Student Research: What are the remnant effects of rye and oat cover crops on corn development?

Student Research: What are the remnant effects of rye and oat cover crops on corn development?

By Rebecca Johnson, Agronomy Student at Iowa State University and 2016 University of Nebraska-Lincoln Experiential Fellow

Advisors: Katja Koehler-Cole, Post-Doctoral Research Associate, and Roger Elmore, Extension Cropping Systems Agronomist, both in the Department of Agronomy and Horticulture

While the benefits of cover crops often take years to become evident, the negative effects are typically more immediate and obvious. Cover crops can improve soil structure and reduce erosion. If cover crops are left on the soil surface after termination, the soil remains cool. Cover crops also can immobilize soil N and leave soil water deficits, all of which can slow corn emergence and growth.

Chart showing differences in corn development stages on July 21.
Figure 1. Differences in corn development stages on July 21.
Photos comparing two cover crop plots
Figure 2. Corn in the rye-oat (left) and oat plots on June 23.

We carried out an experiment to investigate the effects of grass cover crops on the growth and development of subsequent corn. Cover crops (rye, oats, and a mix of rye and oats) were grown following winter wheat on non-irrigated no-till land at the University of Nebraska South Central Ag Laboratory (SCAL) near Clay Center. The oat cover crop winter-killed and the rye was terminated with glyphosate on April 25 and May 5. Corn was planted into the residue on May 8. Corn density, height, stem diameter, and developmental stage were measured weekly from June 16 to July 21.

Cover crops did not influence corn density. Early in the season, corn stalk diameter and corn height were lower in the rye and rye-oat treatments, but by the final collection date, no differences were found.

To measure corn development, we developed a scale ranging from -2 to +2 (Figure 1) where -2 and -1 represented the last two leaves before initiation of reproductive development, +1 denoted VT, and +2 denoted silk. When this scale was analyzed, we found that the development of corn following oat cover crops was significantly ahead of the development of corn following rye or rye-oat mix. Corn developmental stage in the control plots (no previous cover crop) was intermediate and not different from corn development of any of the cover crops tested.

Several factors probably contributed to this difference in corn development. Heavy residue in the rye and rye-oat mix plots at corn planting could have delayed warming of the soil, slowing emergence and corn development compared to the oat plots, where residue was mostly decomposed (Figure 2).

In addition, soil water availability after rye could have impacted corn growth. Rye was actively growing until two weeks before corn planting, and could have used more soil water than what was replenished by the rains in April and May.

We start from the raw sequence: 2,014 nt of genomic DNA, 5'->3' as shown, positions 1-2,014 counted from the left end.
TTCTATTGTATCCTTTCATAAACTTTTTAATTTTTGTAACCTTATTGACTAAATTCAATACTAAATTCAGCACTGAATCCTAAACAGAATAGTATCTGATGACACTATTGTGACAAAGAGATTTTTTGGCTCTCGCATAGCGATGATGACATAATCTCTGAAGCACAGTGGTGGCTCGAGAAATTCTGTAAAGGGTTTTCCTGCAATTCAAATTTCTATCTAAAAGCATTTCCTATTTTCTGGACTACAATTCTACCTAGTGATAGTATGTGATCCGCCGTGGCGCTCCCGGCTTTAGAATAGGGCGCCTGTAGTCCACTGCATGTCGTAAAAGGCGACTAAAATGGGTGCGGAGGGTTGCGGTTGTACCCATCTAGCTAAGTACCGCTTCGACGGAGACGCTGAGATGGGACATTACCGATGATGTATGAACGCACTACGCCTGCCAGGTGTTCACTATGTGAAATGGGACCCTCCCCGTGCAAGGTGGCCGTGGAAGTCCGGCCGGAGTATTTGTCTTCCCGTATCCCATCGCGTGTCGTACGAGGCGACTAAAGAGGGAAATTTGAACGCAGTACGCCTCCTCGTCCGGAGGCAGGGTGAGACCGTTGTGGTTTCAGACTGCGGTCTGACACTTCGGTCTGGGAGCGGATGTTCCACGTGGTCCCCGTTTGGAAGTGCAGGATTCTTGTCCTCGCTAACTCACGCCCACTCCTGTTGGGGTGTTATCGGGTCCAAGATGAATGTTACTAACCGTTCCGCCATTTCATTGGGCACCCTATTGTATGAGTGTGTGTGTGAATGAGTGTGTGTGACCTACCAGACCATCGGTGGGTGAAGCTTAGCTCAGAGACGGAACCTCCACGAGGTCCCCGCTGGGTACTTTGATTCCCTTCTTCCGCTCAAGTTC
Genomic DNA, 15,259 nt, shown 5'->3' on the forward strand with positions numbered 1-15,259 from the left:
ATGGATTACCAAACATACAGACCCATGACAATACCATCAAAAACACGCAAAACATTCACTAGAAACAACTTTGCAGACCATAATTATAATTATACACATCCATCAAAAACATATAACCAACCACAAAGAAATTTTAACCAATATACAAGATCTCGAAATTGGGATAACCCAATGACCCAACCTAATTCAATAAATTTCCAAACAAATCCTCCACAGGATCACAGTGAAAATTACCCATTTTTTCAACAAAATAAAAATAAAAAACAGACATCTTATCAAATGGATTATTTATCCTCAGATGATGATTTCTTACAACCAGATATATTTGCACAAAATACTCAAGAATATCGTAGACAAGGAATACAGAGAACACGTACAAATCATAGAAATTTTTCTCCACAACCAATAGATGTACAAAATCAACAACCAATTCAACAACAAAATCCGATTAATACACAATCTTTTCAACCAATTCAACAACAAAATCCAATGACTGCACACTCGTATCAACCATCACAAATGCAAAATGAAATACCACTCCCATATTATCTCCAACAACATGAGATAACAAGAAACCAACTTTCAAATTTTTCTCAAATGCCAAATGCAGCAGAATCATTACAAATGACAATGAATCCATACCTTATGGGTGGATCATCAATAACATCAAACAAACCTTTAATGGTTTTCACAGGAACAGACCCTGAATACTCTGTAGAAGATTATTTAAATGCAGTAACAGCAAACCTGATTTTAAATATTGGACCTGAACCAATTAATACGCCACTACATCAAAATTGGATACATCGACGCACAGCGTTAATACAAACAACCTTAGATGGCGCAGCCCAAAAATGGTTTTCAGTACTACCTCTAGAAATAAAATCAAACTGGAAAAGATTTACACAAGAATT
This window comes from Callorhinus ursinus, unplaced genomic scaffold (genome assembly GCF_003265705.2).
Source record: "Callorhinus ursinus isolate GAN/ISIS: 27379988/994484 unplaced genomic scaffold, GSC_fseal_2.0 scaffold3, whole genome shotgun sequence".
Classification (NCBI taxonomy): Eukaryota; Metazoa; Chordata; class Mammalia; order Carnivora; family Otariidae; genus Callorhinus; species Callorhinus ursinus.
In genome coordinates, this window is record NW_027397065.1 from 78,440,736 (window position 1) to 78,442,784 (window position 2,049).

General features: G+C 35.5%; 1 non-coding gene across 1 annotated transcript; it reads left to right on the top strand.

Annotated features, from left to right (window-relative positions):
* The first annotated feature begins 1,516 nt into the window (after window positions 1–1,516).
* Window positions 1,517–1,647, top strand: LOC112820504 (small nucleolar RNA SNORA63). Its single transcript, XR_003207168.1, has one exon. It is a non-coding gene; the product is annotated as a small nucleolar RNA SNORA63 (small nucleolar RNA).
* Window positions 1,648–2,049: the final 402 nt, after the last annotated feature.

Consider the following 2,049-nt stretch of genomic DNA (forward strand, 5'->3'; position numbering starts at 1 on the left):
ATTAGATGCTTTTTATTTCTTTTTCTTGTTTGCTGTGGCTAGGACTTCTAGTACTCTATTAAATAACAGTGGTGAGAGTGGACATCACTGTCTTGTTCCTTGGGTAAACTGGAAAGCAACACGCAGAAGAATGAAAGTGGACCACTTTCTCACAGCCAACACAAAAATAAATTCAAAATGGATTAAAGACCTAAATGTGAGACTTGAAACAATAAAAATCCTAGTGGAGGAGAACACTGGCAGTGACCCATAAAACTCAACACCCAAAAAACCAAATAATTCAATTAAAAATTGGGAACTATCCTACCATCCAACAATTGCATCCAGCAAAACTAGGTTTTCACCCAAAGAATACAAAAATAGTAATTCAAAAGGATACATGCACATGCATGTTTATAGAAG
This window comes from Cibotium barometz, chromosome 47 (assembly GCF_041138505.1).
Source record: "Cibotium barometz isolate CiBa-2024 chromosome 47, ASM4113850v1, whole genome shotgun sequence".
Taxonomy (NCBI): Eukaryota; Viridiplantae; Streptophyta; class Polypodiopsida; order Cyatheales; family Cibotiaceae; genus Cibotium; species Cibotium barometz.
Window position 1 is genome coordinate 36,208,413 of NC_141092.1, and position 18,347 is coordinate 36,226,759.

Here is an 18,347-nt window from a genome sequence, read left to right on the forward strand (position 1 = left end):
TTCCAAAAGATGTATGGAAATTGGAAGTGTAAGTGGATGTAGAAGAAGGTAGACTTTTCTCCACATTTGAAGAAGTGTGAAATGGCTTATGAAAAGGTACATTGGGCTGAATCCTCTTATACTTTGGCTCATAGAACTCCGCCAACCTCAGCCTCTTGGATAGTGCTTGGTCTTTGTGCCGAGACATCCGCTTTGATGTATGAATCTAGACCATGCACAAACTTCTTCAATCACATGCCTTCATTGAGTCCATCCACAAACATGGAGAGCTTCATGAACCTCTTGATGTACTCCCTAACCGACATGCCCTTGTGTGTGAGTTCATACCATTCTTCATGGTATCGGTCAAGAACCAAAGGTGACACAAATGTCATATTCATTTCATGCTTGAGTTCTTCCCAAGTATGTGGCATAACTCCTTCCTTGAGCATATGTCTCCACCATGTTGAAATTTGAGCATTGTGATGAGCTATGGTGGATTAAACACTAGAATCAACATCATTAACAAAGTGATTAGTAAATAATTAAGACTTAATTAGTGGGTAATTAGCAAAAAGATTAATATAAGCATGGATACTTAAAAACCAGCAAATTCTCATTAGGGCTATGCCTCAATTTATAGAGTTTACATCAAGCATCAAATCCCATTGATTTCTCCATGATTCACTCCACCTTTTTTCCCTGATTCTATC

It is also possible that the differences in corn development were due to nitrogen immobilization. The oat cover crop winter-killed and thus had a longer time to decompose than the rye cover crop. Nitrogen in the oat residue might have become available to the corn in May and June, a time when corn N demands are greatest.

From the first year data of this study, it appears that most effects of cover crops on corn growth are short-lived. To understand and alleviate possible negative effects of cover crops, future research should include soil temperature and soil water measurements. Cover crops that winterkill might be more appropriate under non-irrigated conditions in south-central Nebraska, as they allow for soil water replenishment before the next crop is planted. Corn yield data will be collected in the fall and will help determine cover crop impacts on corn yields.

About the Author

Rebecca Johnson

Rebecca Johnson is currently a junior at Iowa State University studying agronomy with a focus in crop management and business. She grew up in rural south-central Iowa and has always had an interest in agriculture.

She has a passion for cover crops and wants to help producers integrate sustainable practices into their current management systems. After graduating, Johnson hopes to attend graduate school to learn more about cover crops and would like to work as an extension agronomist after that. While at UNL this summer, she worked with Roger Elmore, extension cropping systems agronomist, Kenny Roche, post-doctoral research associate, Katja Koehler-Cole, post-doctoral research associate, and Justin McMechan, extension crop protection and cropping systems specialist.

Support for this project was provided by a grant from the USDA NIFA FY15 Agriculture and Food Research Initiative: Education and Literacy Initiative–Undergraduate Experiential Learning Fellowships Program.

Find more stories about student research conducted through this project at Developing Undergraduate Research and Extension Expertise in Integrated Agronomic Systems.

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A field of corn.